Energy efficiency, reduced carbon output and sustainability measures have been targets for those designing and operating commercial buildings for some time. Now, with Net Zero – where a building emits zero or less emissions through reduction measures - the goalposts are shifting even further.
Today’s building codes are still legal minimums required by state law, established to keep structures and their occupants safe. As such, green building design and construction practices are not necessarily built in.
There is ample buzz surrounding the term circular economy of late. Also referred to as circularity, the building design and construction industries are looking at reshaping operations to apply this new way of thinking, which appears on the surface a monumental task.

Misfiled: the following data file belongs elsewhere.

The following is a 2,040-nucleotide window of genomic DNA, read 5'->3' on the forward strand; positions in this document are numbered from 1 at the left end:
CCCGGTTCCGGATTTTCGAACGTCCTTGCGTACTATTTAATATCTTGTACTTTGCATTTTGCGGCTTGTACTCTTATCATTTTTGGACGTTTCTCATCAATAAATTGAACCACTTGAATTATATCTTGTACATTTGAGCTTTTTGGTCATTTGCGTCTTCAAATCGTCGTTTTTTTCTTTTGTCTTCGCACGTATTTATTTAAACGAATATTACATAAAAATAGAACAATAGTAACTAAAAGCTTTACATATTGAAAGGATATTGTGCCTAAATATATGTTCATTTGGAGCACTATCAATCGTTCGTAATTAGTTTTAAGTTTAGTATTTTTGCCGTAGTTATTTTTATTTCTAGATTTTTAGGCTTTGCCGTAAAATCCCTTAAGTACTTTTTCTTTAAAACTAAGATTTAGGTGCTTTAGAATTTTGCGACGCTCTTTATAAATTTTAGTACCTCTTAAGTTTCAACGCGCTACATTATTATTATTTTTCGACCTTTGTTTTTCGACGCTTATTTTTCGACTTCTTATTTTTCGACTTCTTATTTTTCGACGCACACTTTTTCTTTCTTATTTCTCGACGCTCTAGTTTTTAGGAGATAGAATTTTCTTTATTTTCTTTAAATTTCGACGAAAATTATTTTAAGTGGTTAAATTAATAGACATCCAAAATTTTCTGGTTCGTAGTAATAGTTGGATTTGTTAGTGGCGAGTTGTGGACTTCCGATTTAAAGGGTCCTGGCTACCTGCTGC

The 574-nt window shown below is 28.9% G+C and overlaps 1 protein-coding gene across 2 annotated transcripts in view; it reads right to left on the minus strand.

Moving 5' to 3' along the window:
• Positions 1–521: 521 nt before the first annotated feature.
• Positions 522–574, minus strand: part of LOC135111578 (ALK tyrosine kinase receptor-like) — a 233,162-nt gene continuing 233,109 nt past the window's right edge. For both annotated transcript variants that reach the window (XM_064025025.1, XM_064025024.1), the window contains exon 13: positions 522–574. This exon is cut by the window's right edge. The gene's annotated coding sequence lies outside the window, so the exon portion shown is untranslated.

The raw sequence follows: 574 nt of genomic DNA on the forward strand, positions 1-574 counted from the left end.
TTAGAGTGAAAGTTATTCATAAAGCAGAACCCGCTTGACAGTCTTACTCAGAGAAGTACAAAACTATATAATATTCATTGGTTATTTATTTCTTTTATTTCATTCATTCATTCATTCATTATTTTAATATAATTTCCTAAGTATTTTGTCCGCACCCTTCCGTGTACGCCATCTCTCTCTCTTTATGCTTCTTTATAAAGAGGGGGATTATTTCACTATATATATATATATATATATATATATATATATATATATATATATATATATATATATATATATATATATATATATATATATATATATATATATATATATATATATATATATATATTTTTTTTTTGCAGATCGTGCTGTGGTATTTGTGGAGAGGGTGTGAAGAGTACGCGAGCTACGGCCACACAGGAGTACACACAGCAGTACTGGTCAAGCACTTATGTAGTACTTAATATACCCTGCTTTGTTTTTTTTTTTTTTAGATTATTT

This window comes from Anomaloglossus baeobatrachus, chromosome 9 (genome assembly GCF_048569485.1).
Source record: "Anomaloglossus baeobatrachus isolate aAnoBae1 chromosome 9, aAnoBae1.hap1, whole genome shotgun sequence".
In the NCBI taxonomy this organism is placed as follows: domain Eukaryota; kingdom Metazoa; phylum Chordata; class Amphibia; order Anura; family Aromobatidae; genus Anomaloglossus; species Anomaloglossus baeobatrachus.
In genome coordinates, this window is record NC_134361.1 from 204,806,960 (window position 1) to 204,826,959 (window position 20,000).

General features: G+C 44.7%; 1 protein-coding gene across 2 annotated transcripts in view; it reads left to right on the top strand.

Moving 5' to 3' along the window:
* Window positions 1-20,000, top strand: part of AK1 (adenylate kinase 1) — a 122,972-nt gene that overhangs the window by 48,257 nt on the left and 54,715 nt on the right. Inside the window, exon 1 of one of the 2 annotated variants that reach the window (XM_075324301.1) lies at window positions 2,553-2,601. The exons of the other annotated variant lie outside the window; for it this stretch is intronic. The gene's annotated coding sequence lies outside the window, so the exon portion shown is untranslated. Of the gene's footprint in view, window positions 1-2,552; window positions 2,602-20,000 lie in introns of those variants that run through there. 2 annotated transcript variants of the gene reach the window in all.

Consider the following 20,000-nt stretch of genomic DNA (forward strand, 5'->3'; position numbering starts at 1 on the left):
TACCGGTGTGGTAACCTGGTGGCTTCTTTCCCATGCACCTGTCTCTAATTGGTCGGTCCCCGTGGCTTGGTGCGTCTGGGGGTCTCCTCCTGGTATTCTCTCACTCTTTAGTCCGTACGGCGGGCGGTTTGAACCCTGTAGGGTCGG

Reducing the operational carbon output of buildings has long been an important topic of discussion, but drilling down even further, the architecture, engineering and construction industries are now turning an eye to embodied carbon. Embodied carbon of building materials refers the amount of carbon that is emitted to produce and transport building materials before they hit the jobsite.